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[ped-l or for 6–8, peed-l] /ˈpɛd l or for 6–8, ˈpid l/
a foot-operated lever used to control certain mechanisms, as automobiles, or to play or modify the sounds of certain musical instruments, as pianos, organs, or harps.
a leverlike part worked by the foot to supply power in various mechanisms, as the bicycle.
  1. a foot-operated keyboard, as on an organ or harpsichord.
  2. any of the keys of such a keyboard.
  3. pedal point.
verb (used without object), pedaled, pedaling or (especially British) pedalled, pedalling.
to work or use the pedals, as in playing an organ or propelling a bicycle.
verb (used with object), pedaled, pedaling or (especially British) pedalled, pedalling.
to work the pedals of (an organ, bicycle, etc.).
of or relating to a foot or the feet.
of or relating to a pedal or pedals.
using pedals:
a pedal mechanism.
Origin of pedal
1605-15; (< French pédale) < Latin pedālis of the feet. See ped-2, -al1
Can be confused
pedal, peddle, petal. Unabridged
Based on the Random House Dictionary, © Random House, Inc. 2018.
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Examples from the Web for pedaling
Contemporary Examples
Historical Examples
  • We passed Elfrida and her sister to-day, pedaling along for dear life.

  • Ten minutes later, another cyclist, pedaling furiously, rode into the zone of light cast by their head-lamps.

    The Grell Mystery Frank Froest
  • He was pedaling at top speed, for he knew only by acquiring a big lead could he hope to win.

    The Motor Boys Clarence Young
  • The subject of pedaling is aptly explained by means of numerous illustrations.

    Piano Mastery

    Harriette Brower
British Dictionary definitions for pedaling


  1. any foot-operated lever or other device, esp one of the two levers that drive the chain wheel of a bicycle, the foot brake, clutch control, or accelerator of a car, one of the levers on an organ controlling deep bass notes, or one of the levers on a piano used to create a muted effect or sustain tone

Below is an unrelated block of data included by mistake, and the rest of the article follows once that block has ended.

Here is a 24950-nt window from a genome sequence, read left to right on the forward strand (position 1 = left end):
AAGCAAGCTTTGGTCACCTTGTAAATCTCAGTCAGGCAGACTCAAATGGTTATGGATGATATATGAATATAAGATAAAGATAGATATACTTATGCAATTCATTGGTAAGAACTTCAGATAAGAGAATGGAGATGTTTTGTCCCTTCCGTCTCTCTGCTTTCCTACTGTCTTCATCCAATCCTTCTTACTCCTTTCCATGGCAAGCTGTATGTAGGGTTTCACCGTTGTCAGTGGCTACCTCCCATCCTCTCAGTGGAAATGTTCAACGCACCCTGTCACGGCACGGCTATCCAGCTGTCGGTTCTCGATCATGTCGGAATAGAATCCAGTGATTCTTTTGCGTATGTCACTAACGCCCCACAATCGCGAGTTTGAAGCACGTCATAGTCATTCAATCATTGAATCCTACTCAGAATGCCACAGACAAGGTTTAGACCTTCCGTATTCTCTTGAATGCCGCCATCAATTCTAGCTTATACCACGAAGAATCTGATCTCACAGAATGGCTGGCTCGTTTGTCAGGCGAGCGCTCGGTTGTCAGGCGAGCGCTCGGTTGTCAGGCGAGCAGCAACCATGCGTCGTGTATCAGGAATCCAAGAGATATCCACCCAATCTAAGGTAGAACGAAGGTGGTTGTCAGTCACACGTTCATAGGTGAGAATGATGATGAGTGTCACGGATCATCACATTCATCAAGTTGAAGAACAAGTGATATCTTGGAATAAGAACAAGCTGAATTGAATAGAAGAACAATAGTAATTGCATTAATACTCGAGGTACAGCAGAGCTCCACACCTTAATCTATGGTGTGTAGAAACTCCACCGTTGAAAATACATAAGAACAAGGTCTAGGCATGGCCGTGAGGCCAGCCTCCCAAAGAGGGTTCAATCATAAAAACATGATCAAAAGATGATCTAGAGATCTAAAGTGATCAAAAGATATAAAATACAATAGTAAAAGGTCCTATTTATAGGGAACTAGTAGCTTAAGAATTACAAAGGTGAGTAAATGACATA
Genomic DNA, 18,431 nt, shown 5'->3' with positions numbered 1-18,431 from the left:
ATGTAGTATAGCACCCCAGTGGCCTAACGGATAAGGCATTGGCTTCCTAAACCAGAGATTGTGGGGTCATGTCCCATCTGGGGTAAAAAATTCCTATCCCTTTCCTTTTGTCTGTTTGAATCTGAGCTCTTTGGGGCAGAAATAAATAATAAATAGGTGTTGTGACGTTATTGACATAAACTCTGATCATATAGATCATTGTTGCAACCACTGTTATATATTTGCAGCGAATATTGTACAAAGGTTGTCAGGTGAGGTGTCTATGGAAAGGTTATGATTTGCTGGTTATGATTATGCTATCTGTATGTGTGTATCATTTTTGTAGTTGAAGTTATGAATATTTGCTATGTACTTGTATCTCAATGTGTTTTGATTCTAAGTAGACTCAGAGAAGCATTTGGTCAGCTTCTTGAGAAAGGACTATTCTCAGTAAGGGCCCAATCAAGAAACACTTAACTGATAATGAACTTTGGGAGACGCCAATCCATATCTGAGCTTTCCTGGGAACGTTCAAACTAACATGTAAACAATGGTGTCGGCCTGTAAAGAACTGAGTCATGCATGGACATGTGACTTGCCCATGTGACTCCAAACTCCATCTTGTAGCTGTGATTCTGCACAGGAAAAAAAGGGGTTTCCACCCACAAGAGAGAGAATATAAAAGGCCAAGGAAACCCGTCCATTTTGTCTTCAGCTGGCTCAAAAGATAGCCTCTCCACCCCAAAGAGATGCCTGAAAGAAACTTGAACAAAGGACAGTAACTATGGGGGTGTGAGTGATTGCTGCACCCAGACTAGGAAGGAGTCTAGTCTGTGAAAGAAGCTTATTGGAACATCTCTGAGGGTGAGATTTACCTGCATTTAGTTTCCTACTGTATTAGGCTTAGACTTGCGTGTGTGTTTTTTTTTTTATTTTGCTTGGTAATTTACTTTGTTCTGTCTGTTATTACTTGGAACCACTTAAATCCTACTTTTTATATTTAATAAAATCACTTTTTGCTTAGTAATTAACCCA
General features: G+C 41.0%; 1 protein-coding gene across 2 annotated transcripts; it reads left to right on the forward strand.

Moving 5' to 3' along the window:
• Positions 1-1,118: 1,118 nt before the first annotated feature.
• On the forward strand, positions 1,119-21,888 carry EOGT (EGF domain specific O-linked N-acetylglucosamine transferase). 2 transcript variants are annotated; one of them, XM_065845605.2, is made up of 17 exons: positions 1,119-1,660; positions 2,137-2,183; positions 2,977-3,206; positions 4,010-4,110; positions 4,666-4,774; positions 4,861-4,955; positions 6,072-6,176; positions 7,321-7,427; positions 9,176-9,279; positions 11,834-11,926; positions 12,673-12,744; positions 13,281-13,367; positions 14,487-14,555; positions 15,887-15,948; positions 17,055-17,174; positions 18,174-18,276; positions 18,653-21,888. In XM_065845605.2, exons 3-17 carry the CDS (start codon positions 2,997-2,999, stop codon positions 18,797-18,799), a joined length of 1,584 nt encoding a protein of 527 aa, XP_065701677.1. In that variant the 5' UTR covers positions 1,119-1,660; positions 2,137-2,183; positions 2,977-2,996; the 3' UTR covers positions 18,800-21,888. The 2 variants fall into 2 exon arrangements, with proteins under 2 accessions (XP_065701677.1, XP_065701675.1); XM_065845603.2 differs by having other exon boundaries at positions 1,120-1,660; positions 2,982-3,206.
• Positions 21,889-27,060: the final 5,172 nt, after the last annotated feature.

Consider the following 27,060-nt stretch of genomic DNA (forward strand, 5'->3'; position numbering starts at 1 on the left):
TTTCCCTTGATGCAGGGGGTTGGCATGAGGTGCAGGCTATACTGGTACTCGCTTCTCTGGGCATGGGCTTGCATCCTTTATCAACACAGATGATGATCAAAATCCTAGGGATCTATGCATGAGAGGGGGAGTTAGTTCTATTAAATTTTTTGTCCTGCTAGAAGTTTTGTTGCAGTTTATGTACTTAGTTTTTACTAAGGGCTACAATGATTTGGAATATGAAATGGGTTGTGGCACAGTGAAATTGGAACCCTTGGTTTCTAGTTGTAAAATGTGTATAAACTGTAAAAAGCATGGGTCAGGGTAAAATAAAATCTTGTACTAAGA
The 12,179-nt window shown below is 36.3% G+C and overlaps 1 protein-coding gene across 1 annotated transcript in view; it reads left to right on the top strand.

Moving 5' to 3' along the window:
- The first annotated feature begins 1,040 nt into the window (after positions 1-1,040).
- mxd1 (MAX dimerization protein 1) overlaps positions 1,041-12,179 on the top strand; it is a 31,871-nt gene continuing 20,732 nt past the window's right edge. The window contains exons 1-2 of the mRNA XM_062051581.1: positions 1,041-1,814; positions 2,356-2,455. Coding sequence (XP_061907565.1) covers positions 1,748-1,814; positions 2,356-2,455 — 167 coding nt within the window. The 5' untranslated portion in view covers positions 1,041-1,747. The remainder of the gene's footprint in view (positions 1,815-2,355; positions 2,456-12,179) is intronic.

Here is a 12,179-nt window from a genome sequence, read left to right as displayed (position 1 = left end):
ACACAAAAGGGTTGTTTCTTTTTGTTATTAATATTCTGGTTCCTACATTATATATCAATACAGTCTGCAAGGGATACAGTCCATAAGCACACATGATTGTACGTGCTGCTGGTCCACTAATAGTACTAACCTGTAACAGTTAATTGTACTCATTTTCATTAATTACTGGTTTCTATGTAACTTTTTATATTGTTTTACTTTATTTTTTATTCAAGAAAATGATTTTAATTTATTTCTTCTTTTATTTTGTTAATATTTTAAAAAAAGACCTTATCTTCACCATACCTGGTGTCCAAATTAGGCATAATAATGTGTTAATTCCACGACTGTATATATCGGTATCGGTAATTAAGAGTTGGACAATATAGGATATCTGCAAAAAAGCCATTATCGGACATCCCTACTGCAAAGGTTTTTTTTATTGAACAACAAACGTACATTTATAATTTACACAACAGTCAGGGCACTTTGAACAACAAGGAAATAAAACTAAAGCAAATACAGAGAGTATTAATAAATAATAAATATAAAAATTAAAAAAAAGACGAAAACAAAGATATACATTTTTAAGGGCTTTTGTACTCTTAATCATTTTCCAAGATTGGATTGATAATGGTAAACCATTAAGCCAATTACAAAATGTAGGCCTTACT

2. (as modifier): a pedal cycle, a pianist's pedal technique
verb -als, -alling, -alled (US) -als, -aling, -aled
to propel (a bicycle, boat, etc) by operating the pedals
(intransitive) to operate the pedals of an organ, piano, etc, esp in a certain way
to work (pedals of any kind)
Word Origin
C17: from Latin pedālis; see pedal²


of or relating to the foot or feet
Word Origin
C17: from Latin pedālis, from pēs foot
Collins English Dictionary - Complete & Unabridged 2012 Digital Edition
© William Collins Sons & Co. Ltd. 1979, 1986 © HarperCollins
Publishers 1998, 2000, 2003, 2005, 2006, 2007, 2009, 2012
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Word Origin and History for pedaling



1610s, "lever (on an organ) worked by foot," from French pédale "feet, trick with the feet," from Italian pedale "treadle, pedal," from Late Latin pedale "(thing) of the foot," neuter of Latin pedalis "of the foot," from pes (genitive pedis) "foot" (see foot (n.)).

Extended to various mechanical contrivances by 1789. Pedal steel guitar is from 1969. Pedal-pushers "type of women's trousers suitable for bicycling" is from 1944.

When college girls took to riding bicycles in slacks, they first rolled up one trouser leg, then rolled up both. This whimsy has now produced a trim variety of long shorts, called "pedal pushers." ["Life," Aug. 28, 1944]



1866 of musical organs, 1888 of bicycles, from pedal (n.). Related: Pedaled; pedaling.

Online Etymology Dictionary, © 2010 Douglas Harper
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pedaling in Medicine

pedal ped·al (pěd'l, pēd'l)
Of or relating to a foot or footlike part.

The American Heritage® Stedman's Medical Dictionary
Copyright © 2002, 2001, 1995 by Houghton Mifflin Company. Published by Houghton Mifflin Company.
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Slang definitions & phrases for pedaling


The Dictionary of American Slang, Fourth Edition by Barbara Ann Kipfer, PhD. and Robert L. Chapman, Ph.D.
Copyright (C) 2007 by HarperCollins Publishers.
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Idioms and Phrases with pedaling


see: soft pedal
The American Heritage® Idioms Dictionary
Copyright © 2002, 2001, 1995 by Houghton Mifflin Company. Published by Houghton Mifflin Company.
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